Analytics, shmanalytics. Outfielder Brett Phillips, left off the ALCS roster, has only simple messages for his teammates.
SAN DIEGO — With only seconds remaining before first pitch of Game 3 of the American League Championship series, Brett Phillips stalked the Rays’ dugout, urgently tapping players on the shoulder. The slick-fielding, light-hitting outfielder had been left off the roster in favor of an extra pitcher, and he had taken this to mean he was being promoted to coach. Now, as game time neared, he pulled his pupils aside one by one to share an important tidbit scrawled across a piece of paper on his clipboard:
[A drawing of a pair of eyes] [a drawing of a baseball]
[A drawing of a bat] [a drawing of a baseball]
See ball, hit ball.
“That’s my coaching contribution for the boys,” says Phillips.
When manager Kevin Cash informed him before the series began that he had not made the roster, Phillips’s disappointment quickly gave way to inspiration.
“I’m looking around and I’m like, We got the manager and the bench coach, and the analytical guy, but we don’t have the keep-it-simple guy,” Phillips says. “So I call myself the keep-it-simple guy. I consider myself a player-coach for the ALCS.”
He’s doing very well. The Rays are 3–0 since Phillips created his position.
The first thing a coach needs, he decided, is gear. At Phillips’s request, bench coach Matt Quatraro scrounged up a spare navy blue stopwatch, which Phillips says he uses to keep track of “a lot of important stuff, like how long the ball goes in the air for and how long it takes the bullpen pitcher to make it to the mound after being called in.” He says he plans to submit all of these statistics as part of his year-end scouting reports on his teammates.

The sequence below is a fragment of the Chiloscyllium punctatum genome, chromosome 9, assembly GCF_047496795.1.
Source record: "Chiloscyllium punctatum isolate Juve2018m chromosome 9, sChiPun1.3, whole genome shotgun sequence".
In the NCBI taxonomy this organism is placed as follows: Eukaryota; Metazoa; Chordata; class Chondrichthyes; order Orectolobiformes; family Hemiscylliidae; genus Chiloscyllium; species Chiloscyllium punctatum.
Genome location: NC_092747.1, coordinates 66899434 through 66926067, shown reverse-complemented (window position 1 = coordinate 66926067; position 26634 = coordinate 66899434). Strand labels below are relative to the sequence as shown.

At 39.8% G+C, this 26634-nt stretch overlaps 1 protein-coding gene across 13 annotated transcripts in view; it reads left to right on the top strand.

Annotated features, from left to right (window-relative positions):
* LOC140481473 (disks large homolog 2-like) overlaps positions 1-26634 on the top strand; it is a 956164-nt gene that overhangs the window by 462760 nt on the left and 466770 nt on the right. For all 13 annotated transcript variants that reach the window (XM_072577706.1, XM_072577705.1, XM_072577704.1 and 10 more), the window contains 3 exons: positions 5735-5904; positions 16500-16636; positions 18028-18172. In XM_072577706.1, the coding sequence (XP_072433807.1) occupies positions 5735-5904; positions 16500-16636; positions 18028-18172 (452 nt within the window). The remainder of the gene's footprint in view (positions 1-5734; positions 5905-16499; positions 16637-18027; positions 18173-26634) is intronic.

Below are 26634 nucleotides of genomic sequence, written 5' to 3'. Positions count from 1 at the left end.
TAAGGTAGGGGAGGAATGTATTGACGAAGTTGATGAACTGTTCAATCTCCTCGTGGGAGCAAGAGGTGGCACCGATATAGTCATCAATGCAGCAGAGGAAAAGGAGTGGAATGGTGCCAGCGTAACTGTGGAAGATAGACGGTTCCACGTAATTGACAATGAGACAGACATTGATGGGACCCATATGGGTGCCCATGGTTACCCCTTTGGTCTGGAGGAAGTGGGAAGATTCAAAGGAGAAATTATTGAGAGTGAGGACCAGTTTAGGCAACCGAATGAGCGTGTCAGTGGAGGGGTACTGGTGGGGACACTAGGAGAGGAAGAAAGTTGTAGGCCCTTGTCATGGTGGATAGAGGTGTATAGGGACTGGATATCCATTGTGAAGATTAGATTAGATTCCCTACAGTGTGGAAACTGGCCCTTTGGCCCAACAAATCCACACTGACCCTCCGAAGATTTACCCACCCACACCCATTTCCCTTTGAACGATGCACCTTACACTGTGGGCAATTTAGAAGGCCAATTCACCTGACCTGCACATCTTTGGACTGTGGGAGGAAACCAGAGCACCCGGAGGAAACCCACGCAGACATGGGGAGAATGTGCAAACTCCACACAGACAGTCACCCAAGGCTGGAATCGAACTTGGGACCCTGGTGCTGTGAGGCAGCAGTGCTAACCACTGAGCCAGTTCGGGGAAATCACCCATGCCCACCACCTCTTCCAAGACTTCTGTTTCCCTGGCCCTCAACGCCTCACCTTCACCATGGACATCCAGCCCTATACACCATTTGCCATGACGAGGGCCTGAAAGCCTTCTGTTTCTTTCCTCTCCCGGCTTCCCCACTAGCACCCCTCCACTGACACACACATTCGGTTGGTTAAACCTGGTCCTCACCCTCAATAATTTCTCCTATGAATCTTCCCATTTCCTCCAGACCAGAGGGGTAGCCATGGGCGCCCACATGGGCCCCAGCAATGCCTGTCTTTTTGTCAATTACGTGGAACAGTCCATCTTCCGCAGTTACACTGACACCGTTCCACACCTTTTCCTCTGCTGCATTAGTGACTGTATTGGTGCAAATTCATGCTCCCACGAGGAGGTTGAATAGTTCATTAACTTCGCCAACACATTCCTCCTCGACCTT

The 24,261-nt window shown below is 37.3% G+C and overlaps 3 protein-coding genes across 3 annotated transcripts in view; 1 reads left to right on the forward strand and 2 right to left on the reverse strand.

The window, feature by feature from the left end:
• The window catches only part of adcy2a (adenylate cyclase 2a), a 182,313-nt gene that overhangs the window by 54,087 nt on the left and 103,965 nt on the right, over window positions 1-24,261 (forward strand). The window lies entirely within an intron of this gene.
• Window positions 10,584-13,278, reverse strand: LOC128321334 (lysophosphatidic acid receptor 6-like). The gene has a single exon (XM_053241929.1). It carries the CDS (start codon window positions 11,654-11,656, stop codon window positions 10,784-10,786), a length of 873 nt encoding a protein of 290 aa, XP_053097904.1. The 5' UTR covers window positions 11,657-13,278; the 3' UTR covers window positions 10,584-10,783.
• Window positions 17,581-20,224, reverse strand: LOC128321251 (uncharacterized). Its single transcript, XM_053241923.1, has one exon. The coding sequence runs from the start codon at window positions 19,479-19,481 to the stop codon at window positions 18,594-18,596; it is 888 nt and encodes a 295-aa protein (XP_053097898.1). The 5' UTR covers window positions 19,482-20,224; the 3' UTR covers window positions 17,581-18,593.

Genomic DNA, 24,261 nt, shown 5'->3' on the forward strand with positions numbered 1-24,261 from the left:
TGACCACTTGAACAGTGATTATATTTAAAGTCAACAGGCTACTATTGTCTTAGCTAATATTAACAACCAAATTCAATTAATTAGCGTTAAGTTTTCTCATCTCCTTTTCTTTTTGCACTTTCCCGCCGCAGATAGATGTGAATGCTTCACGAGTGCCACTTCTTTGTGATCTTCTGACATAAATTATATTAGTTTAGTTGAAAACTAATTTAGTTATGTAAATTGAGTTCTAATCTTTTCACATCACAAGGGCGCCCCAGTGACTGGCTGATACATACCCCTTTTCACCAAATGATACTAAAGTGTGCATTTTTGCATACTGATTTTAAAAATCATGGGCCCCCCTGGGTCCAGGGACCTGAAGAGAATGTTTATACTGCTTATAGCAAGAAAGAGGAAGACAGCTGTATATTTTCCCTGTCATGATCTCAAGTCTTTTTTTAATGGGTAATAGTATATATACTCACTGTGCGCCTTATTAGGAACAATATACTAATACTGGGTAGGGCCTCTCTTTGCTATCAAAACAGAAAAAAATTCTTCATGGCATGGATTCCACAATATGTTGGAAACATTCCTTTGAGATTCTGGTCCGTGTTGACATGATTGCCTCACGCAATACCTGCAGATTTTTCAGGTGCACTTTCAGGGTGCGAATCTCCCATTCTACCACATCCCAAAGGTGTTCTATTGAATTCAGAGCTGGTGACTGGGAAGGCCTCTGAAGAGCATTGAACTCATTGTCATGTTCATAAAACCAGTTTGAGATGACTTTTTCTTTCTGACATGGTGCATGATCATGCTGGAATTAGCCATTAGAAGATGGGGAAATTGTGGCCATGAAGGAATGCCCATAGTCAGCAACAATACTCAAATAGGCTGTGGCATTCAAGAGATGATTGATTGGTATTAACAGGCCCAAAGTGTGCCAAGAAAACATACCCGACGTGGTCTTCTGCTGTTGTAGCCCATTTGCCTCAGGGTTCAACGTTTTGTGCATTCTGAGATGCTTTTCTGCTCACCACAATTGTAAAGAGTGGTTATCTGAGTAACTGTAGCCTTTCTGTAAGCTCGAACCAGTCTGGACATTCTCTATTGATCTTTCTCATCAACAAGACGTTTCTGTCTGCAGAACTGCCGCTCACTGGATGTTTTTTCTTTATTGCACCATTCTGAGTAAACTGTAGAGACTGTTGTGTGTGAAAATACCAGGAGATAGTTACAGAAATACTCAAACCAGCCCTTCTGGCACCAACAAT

Next he found a clipboard, which he labeled PHILLIPS “just so the other coaches wouldn’t get mixed up with what’s on their clipboards, because it’s very similar information,” he explains.
But what to do with the clipboard? The other coaches carry scouting reports and stacks of data, which didn’t seem quite right for him. He spent Game 1 writing down the outcome of every at bat. He eventually decided to change his strategy, not because this is information available instantly on any number of websites, but because it felt too analytical for the keep-it-simple coach. He realized he needed to take his own advice.
So he has settled on a new plan. He attaches to his clipboard one suggestion—before Game 2 he went with HIT BALL HARD—and one fact. Game 2’s fact was RANDY GOOD PLAYER, a reference to left fielder Randy Arozarena, who is hitting .500 with a 1.372 OPS this postseason. Game 3’s fact was RANDY > YOUR FAVORITE PLAYER.
Arozarena liked that. All of the Rays seem to. Tampa Bay acquired Phillips from the Royals at the trade deadline, and he immediately set about fitting in. The clipboard has been a natural extension of his clubhouse personality. “When he pulled that out the other day, I thought it was awesome,” says lefty Ryan Yarbrough, who started Game 3. “Great teammate, great player. Just a guy who keeps it light in the dugout all the time. Always gonna have your back and always there to cheer you on.”
First baseman Ji-Man Choi, who did not play in Game 3, so enjoyed Tuesday’s suggestion that he took it upon himself to carry the clipboard around the dugout and remind each hitter of its message. Perhaps, if he tries hard and believes in himself, he might find a role as assistant keep-it-simple coach.
In the meantime, the other coaches mostly mask what is surely a growing insecurity by laughing at Phillips. He has so far stayed out of their meetings, because he does not wish to draw attention to how successful he has been. “I would hate for them to feel self-conscious,” he says. “Or [Chad Mottola], our hitting coach—I would hate for him to feel like he’s going to lose his job to me. That’s the last thing I want, because I’m here to encourage everyone and give energy to everyone. Even the coaches need encouragement, too.”
Phillips’s tenure as coach might be limited. MLB eliminated off-days from the early rounds but retained them for the World Series, so if the Rays advance, they may not need the extra pitcher. That would leave room for Phillips. But he will take from his time “so many memorable memories,” he says. There was the time he told Arozarena he was a good player. There was the other time he told Arozarena he was a good player. Yes, he will carry with him all these moments. Also the clipboard. That’s his now.
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